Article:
virabhadra's picture

Performance problem in the fullscreen mode

Hello together!

My program makes a scene with flying particles based on one idea from one example. I already don't remember where it goes from.
I use OpenTK.GameWindow

And now I have a strange (at least for me) performance problem.

1 case:
The program starts in full screen mode, it works smooth and nice, but after some seconds the CPU load increases and uses permanently one core for 100%. (see picture 1)

2 case:
If I start the program and immediately switch to another window (f.e. task manager) putting the GL-window to work on the background, but still visible behind, it doesn't load CPU, only some percents. (see pictire 2).
I tested it and during many minutes it works constantly with very low CPU load.

The behavior doesn't depend on a number of objects: same for 50 and 5000 particles.

I cannot load the code example. It writes me that the spam filter is triggered.
I will try to upload it to a comment.

Inline Images
picture 1
picture 2


Comment viewing options

Select your preferred way to display the comments and click "Save settings" to activate your changes.
virabhadra's picture

Here is complete code to compile:

using System;
using System.Drawing;
using OpenTK;
using OpenTK.Graphics;
using OpenTK.Graphics.OpenGL;
using OpenTK.Input;
class Program
	static void Main(string[] args)
		GL_Window N = new GL_Window();
public class GL_Window : GameWindow
	bool loaded = false;
	double fov = Math.PI / 4;
	uint texture = 1;
	int list = 1;
	Engine engine;
	public GL_Window()
		Load += GL_Window_Load;
		RenderFrame += GL_Window_RenderFrame;
		KeyPress += GL_Window_KeyPress;
		Mouse.Move += Mouse_Move;
		CursorVisible = false;
	void GL_Window_Load(object sender, EventArgs e)
		WindowBorder = WindowBorder.Hidden;
		WindowState = WindowState.Fullscreen;
		VSync = VSyncMode.On;
	void setup_viewport()
		int w = Width;
		int h = Height;
		float ratio = (float) w / (float) h;
		GL.Viewport(0, 0, w, h);
		Matrix4 m = Matrix4.CreatePerspectiveOffCenter(-ratio / 2, ratio / 2, -0.5f, 0.5f, (float) (0.5 / Math.Tan(fov / 2)), 1000);
		GL.LoadMatrix(ref m);
	void init()
		GL.Hint(HintTarget.PerspectiveCorrectionHint, HintMode.Nicest);
		GL.BlendFunc(BlendingFactorSrc.SrcAlpha, BlendingFactorDest.One);
	void load_textures(Bitmap image)
		System.Drawing.Imaging.BitmapData bitmapdata = new System.Drawing.Imaging.BitmapData();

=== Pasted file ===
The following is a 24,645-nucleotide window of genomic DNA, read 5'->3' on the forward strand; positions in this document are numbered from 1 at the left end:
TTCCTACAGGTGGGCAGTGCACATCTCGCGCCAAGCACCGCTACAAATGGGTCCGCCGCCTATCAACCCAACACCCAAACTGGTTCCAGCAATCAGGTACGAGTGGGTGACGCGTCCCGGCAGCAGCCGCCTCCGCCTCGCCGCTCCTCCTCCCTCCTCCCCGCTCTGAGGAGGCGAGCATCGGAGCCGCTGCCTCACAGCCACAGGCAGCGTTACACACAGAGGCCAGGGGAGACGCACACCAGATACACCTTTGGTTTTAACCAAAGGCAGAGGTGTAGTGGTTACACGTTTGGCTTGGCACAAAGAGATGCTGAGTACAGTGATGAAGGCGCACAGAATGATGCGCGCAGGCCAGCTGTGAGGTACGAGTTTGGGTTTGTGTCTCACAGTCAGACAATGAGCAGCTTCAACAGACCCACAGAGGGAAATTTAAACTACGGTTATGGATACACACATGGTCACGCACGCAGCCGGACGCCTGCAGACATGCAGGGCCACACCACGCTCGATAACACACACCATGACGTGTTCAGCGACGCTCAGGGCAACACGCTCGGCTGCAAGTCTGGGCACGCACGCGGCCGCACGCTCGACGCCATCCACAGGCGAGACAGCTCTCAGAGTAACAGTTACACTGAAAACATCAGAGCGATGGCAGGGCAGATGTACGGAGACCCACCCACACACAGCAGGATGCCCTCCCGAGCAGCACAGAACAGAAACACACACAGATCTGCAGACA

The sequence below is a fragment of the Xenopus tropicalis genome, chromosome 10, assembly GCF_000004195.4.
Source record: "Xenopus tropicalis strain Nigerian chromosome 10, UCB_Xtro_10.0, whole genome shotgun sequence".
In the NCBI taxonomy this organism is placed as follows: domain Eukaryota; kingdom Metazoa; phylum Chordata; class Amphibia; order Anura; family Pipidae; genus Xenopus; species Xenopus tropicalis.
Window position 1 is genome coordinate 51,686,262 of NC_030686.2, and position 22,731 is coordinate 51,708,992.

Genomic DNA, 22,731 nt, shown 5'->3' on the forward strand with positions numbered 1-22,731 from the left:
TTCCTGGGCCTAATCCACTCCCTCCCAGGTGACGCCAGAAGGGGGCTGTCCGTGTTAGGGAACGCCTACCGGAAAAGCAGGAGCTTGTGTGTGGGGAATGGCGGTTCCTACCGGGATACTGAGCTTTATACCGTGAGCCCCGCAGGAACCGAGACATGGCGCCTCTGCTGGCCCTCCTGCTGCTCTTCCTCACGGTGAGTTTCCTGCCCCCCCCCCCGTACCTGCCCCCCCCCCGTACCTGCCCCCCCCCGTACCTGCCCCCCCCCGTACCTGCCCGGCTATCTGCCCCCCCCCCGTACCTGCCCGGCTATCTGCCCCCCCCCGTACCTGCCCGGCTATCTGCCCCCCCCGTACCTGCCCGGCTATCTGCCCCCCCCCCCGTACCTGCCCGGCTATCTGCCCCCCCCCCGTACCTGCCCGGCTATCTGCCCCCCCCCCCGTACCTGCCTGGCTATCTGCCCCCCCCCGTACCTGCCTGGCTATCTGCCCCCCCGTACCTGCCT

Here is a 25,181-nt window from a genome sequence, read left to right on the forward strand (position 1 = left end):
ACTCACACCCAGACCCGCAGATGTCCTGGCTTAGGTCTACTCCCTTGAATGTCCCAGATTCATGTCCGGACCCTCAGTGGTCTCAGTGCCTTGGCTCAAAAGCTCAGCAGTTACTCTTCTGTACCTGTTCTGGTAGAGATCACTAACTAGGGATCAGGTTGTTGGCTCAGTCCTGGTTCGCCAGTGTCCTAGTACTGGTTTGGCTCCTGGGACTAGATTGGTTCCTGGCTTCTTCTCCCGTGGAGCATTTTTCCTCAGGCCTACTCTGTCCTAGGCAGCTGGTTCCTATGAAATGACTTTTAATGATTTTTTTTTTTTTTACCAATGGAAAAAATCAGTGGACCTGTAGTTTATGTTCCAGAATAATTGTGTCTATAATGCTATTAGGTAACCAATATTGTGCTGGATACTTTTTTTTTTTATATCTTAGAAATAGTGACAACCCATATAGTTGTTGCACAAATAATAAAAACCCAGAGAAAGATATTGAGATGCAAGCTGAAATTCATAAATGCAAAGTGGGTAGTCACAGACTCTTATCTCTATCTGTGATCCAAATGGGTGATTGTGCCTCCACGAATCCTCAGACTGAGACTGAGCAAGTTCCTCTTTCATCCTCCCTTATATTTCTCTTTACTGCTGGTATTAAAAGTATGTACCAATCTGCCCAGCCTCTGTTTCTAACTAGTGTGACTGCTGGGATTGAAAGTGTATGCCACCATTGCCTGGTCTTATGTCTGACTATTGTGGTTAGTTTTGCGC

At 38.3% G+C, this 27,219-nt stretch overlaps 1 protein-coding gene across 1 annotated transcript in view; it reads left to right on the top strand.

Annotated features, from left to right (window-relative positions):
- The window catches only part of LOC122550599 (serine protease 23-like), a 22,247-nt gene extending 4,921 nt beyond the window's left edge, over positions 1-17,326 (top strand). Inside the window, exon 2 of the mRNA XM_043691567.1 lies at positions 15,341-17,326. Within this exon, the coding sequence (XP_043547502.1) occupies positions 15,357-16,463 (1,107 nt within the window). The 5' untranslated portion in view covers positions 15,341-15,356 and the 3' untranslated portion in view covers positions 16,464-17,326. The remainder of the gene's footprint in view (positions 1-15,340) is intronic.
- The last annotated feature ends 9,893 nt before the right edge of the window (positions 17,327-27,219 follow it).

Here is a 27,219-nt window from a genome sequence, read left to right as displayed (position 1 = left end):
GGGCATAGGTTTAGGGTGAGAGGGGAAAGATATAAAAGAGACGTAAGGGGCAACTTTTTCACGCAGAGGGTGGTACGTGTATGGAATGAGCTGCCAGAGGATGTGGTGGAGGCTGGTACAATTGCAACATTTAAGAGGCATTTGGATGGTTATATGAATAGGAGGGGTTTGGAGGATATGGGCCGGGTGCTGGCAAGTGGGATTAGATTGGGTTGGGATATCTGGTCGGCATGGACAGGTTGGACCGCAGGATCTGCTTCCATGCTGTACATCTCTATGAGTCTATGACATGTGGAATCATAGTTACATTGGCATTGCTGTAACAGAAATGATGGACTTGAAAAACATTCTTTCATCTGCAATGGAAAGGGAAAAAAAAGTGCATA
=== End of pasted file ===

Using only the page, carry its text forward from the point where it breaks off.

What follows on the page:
Rectangle rect = new Rectangle(new Point(0, 0), image.Size);
		bitmapdata = image.LockBits(rect, System.Drawing.Imaging.ImageLockMode.ReadOnly, System.Drawing.Imaging.PixelFormat.Format24bppRgb);
		GL.GenTextures(1, out texture);
		GL.BindTexture(TextureTarget.Texture2D, texture);
		GL.TexParameter(TextureTarget.Texture2D, TextureParameterName.TextureMinFilter, (int) All.Linear);
		GL.TexParameter(TextureTarget.Texture2D, TextureParameterName.TextureMagFilter, (int) All.Linear);
		GL.TexImage2D(TextureTarget.Texture2D, 0, PixelInternalFormat.Rgb, image.Width, image.Height, 0, PixelFormat.Bgr, PixelType.UnsignedByte, bitmapdata.Scan0);
	void create_model()
		GL.NewList(list, ListMode.Compile);
			float size = .3f;
			GL.TexCoord2(1, 0); GL.Vertex3(size / 2, -size / 2, 0);
			GL.TexCoord2(0, 0); GL.Vertex3(-size / 2, -size / 2, 0);
			GL.TexCoord2(1, 1); GL.Vertex3(size / 2, size / 2, 0);
			GL.TexCoord2(0, 1); GL.Vertex3(-size / 2, size / 2, 0);
		engine = new Engine(5000, new Vector3(0, 0, -3), 5, list);
	void GL_Window_RenderFrame(object sender, FrameEventArgs e)
		GL.Clear(ClearBufferMask.DepthBufferBit | ClearBufferMask.ColorBufferBit);
		GL.BindTexture(TextureTarget.Texture2D, texture);
		loaded = true;
	void GL_Window_KeyPress(object sender, KeyPressEventArgs e)
	void Mouse_Move(object sender, MouseMoveEventArgs e)
		if(!loaded) return;
		//if(e.XDelta > 0 || e.YDelta > 0) Exit();
class Engine
	Vector3 origin;
	Particle[] particles;
	int numParticles;
	int list;
	float depth;
	Random rand = new Random();
	public Engine(int num, Vector3 origin, float depth, int list)
		this.numParticles = num;
		this.origin = origin;
		this.depth = depth;
		this.list = list;
		particles = new Particle[num];
	void Reset()
		for(int i = 0; i < numParticles; i++)
			particles[i].color = new Color4((float) rand.NextDouble(), (float) rand.NextDouble(), (float) rand.NextDouble(), 1);
	public void ResetParticle(int i)
		particles[i].pos = origin;
		particles[i].vel = new Vector3(
			(float) (rand.NextDouble() - .5) / 200,